Dow closes above 10,000 for 1st time in a year

October 14, 2009

DJ comeback: Stock market’s best-known barometer closes above 10,000 for 1st time in a year

By Sara Lepro and Tim Paradis, AP Business Writers
5:08 pm EDT, Wednesday October 14, 2009

NEW YORK (AP) — When the Dow Jones industrial average first passed 10,000, traders tossed commemorative caps and uncorked champagne. This time around, the feeling was more like relief.

The best-known barometer of the stock market entered five-figure territory again Wednesday, the most visible sign yet that investors believe the economy is clawing its way back from the worst downturn since the Depression.

The milestone caps a stunning 53 percent comeback for the Dow since early March, when stocks were at their lowest levels in more than a decade.

“It’s almost like an announcement that the bear market is over,” said Arthur Hogan, chief market analyst at Jefferies & Co. (JEF) in Boston. “That is an eye-opener — ‘Hey, you know what, things must be getting better because the Dow is over 10,000.'”

Cheers went up briefly when the Dow eclipsed the milestone in the early afternoon, during a daylong rally driven by encouraging earnings reports from Intel Corp. and JPMorgan Chase & Co. (JPM) The average closed at 10,015.86, up 144.80 points.

It was the first time the Dow had touched 10,000 since October 2008, that time on the way down.

“I think there were times when we were in the deep part of the trough there back in the springtime when it felt like we’d never get back to this level,” said Bernie McSherry, senior vice president of strategic initiatives at Cuttone & Co.

Ethan Harris, head of North America economics at Bank of America Merrill Lynch (BAC), described it as a “relief rally that the world is not coming to an end.”

The mood was far from the euphoria of March 1999, when the Dow surpassed 10,000 for the first time. The Internet then was driving extraordinary gains in productivity, and serious people debated whether there was such a thing as a boom without end.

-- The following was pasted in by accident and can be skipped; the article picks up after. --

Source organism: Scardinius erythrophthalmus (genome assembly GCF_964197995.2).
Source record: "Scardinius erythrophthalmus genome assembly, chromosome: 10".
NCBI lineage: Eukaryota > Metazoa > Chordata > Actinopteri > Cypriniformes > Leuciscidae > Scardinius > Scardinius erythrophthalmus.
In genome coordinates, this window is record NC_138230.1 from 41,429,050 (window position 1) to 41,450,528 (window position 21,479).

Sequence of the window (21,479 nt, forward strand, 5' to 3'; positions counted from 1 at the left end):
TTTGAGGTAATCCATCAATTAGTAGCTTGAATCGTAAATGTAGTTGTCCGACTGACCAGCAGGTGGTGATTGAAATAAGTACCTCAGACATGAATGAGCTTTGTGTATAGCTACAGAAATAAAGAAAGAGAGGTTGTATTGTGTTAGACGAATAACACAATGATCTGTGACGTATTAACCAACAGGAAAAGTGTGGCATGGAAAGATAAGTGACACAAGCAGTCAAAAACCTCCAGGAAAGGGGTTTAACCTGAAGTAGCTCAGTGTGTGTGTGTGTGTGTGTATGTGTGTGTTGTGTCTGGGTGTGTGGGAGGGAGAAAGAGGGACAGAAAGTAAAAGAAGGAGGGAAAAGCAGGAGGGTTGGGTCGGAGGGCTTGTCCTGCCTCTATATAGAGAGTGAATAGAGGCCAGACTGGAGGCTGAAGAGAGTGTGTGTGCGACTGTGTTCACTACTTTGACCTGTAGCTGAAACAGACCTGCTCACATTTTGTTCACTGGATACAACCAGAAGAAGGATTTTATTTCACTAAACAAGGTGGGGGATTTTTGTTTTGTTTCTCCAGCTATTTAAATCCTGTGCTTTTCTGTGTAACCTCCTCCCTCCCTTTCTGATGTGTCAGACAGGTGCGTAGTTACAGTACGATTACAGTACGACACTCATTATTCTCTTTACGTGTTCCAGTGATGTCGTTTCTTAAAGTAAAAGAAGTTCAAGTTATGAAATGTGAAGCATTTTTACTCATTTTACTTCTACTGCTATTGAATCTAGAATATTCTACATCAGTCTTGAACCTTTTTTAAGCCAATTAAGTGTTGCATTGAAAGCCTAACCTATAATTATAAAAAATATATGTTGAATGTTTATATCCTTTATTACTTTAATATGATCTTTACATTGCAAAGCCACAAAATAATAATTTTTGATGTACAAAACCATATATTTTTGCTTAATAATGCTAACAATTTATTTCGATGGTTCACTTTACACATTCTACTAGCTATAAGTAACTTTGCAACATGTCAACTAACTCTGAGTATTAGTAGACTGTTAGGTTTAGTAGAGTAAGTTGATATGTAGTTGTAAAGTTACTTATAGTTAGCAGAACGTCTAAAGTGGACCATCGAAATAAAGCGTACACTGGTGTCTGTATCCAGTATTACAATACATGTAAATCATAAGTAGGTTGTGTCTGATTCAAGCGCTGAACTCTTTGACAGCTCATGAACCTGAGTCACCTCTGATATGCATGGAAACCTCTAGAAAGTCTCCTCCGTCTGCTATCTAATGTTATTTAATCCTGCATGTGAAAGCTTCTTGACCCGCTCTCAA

“If this is a bubble,” The Wall Street Journal marveled on its front page, “it sure is hard to pop.”

It did pop, of course. And then came the lost decade.

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Bailed-out bankers to get options windfall: study

September 2, 2009

Wed Sep 2, 2009 11:14am EDT
By Steve Eder

NEW YORK (Reuters) – As shares of bailed-out banks bottomed out earlier this year, stock options were awarded to their top executives, setting them up for millions of dollars in profit as prices rebounded, according to a report released on Wednesday.

The top five executives at 10 financial institutions that took some of the biggest taxpayer bailouts have seen a combined increase in the value of their stock options of nearly $90 million, the report by the Washington-based Institute for Policy Studies said.

“Not only are these executives not hurting very much from the crisis, but they might get big windfalls because of the surge in the value of some of their shares,” said Sarah Anderson, lead author of the report, “America’s Bailout Barons,” the 16th in an annual series on executive excess.